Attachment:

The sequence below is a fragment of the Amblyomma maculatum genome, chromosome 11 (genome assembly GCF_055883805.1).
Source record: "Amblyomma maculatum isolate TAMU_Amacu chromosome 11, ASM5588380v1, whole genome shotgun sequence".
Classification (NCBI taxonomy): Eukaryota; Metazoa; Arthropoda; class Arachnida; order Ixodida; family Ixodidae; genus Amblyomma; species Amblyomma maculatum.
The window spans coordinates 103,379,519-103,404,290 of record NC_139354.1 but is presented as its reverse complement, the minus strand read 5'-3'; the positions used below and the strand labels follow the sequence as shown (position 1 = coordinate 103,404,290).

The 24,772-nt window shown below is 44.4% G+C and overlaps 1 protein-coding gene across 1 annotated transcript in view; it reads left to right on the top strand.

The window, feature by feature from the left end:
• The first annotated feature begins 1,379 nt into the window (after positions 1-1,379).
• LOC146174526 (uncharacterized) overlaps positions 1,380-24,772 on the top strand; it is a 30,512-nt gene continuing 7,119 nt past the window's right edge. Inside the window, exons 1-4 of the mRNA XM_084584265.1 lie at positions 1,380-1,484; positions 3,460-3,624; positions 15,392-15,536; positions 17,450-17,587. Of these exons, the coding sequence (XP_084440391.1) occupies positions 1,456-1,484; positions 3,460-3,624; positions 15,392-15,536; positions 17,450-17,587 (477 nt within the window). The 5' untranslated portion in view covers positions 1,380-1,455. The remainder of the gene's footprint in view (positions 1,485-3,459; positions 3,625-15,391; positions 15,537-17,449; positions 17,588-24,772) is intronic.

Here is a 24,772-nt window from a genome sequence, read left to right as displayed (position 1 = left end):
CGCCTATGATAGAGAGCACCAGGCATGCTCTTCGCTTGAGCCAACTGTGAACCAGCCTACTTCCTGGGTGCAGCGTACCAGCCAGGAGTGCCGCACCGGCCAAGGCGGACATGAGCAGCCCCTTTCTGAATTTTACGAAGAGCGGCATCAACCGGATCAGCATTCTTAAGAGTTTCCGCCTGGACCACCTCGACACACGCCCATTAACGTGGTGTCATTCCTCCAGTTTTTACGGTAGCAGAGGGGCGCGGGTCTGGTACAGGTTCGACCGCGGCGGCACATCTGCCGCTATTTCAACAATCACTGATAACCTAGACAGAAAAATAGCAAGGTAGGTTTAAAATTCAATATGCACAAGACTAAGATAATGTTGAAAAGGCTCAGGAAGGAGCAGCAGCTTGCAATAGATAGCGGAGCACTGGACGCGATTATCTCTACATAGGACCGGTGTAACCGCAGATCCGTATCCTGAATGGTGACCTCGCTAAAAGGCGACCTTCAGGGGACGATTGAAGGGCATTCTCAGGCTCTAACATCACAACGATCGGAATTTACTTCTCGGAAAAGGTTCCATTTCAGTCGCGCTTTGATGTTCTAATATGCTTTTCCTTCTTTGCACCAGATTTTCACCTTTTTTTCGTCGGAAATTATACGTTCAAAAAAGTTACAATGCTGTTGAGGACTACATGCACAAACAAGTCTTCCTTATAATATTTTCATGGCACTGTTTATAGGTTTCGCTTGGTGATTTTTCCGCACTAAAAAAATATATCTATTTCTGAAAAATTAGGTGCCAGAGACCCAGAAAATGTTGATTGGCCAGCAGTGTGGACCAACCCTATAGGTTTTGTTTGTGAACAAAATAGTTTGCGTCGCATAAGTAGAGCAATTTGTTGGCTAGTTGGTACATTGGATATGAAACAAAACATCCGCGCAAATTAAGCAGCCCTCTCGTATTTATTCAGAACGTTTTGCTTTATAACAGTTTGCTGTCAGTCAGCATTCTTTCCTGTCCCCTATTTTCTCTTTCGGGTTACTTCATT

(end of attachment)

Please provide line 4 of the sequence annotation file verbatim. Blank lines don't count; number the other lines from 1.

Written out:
The window spans coordinates 103,379,519-103,404,290 of record NC_139354.1 but is presented as its reverse complement, the minus strand read 5'-3'; the positions used below and the strand labels follow the sequence as shown (position 1 = coordinate 103,404,290).